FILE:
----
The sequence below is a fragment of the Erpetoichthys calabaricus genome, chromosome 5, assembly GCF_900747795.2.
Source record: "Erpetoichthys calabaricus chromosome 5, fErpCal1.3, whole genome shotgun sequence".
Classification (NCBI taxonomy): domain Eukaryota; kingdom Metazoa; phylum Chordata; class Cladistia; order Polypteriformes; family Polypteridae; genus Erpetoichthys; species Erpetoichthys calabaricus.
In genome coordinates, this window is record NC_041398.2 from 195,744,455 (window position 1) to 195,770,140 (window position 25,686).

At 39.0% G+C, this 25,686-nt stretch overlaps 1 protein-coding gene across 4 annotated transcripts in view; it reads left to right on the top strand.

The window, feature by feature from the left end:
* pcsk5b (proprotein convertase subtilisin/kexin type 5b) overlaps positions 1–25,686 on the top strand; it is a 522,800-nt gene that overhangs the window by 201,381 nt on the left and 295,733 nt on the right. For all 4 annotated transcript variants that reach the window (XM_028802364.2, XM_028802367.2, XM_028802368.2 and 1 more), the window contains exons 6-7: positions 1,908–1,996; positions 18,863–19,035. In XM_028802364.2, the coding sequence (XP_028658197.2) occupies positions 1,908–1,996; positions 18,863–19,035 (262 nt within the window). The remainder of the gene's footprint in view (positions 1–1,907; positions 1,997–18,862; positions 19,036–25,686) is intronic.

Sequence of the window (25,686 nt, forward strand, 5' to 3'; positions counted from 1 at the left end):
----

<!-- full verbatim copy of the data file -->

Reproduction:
The sequence below is a fragment of the Erpetoichthys calabaricus genome, chromosome 5, assembly GCF_900747795.2.
Source record: "Erpetoichthys calabaricus chromosome 5, fErpCal1.3, whole genome shotgun sequence".
Classification (NCBI taxonomy): domain Eukaryota; kingdom Metazoa; phylum Chordata; class Cladistia; order Polypteriformes; family Polypteridae; genus Erpetoichthys; species Erpetoichthys calabaricus.
In genome coordinates, this window is record NC_041398.2 from 195,744,455 (window position 1) to 195,770,140 (window position 25,686).

At 39.0% G+C, this 25,686-nt stretch overlaps 1 protein-coding gene across 4 annotated transcripts in view; it reads left to right on the top strand.

The window, feature by feature from the left end:
* pcsk5b (proprotein convertase subtilisin/kexin type 5b) overlaps positions 1–25,686 on the top strand; it is a 522,800-nt gene that overhangs the window by 201,381 nt on the left and 295,733 nt on the right. For all 4 annotated transcript variants that reach the window (XM_028802364.2, XM_028802367.2, XM_028802368.2 and 1 more), the window contains exons 6-7: positions 1,908–1,996; positions 18,863–19,035. In XM_028802364.2, the coding sequence (XP_028658197.2) occupies positions 1,908–1,996; positions 18,863–19,035 (262 nt within the window). The remainder of the gene's footprint in view (positions 1–1,907; positions 1,997–18,862; positions 19,036–25,686) is intronic.

Sequence of the window (25,686 nt, forward strand, 5' to 3'; positions counted from 1 at the left end):